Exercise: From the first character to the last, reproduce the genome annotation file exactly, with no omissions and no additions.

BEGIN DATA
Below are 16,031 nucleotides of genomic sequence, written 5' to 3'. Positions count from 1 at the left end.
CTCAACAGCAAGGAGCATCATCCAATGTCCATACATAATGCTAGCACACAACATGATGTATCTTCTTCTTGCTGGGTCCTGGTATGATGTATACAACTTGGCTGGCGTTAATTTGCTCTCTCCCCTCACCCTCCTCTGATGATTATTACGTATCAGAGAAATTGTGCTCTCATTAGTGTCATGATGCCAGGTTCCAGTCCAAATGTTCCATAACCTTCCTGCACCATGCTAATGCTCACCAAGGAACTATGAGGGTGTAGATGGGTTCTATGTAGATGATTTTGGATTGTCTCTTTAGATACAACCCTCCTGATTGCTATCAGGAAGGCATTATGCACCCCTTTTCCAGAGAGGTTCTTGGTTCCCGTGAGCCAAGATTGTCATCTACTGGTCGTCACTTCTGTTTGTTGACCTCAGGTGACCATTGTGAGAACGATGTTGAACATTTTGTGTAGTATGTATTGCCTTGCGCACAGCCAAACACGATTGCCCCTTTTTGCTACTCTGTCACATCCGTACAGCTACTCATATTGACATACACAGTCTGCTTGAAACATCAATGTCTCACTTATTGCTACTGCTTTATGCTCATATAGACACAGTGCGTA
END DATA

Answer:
Below are 16,031 nucleotides of genomic sequence, written 5' to 3'. Positions count from 1 at the left end.
CTCAACAGCAAGGAGCATCATCCAATGTCCATACATAATGCTAGCACACAACATGATGTATCTTCTTCTTGCTGGGTCCTGGTATGATGTATACAACTTGGCTGGCGTTAATTTGCTCTCTCCCCTCACCCTCCTCTGATGATTATTACGTATCAGAGAAATTGTGCTCTCATTAGTGTCATGATGCCAGGTTCCAGTCCAAATGTTCCATAACCTTCCTGCACCATGCTAATGCTCACCAAGGAACTATGAGGGTGTAGATGGGTTCTATGTAGATGATTTTGGATTGTCTCTTTAGATACAACCCTCCTGATTGCTATCAGGAAGGCATTATGCACCCCTTTTCCAGAGAGGTTCTTGGTTCCCGTGAGCCAAGATTGTCATCTACTGGTCGTCACTTCTGTTTGTTGACCTCAGGTGACCATTGTGAGAACGATGTTGAACATTTTGTGTAGTATGTATTGCCTTGCGCACAGCCAAACACGATTGCCCCTTTTTGCTACTCTGTCACATCCGTACAGCTACTCATATTGACATACACAGTCTGCTTGAAACATCAATGTCTCACTTATTGCTACTGCTTTATGCTCATATAGACACAGTGCGTA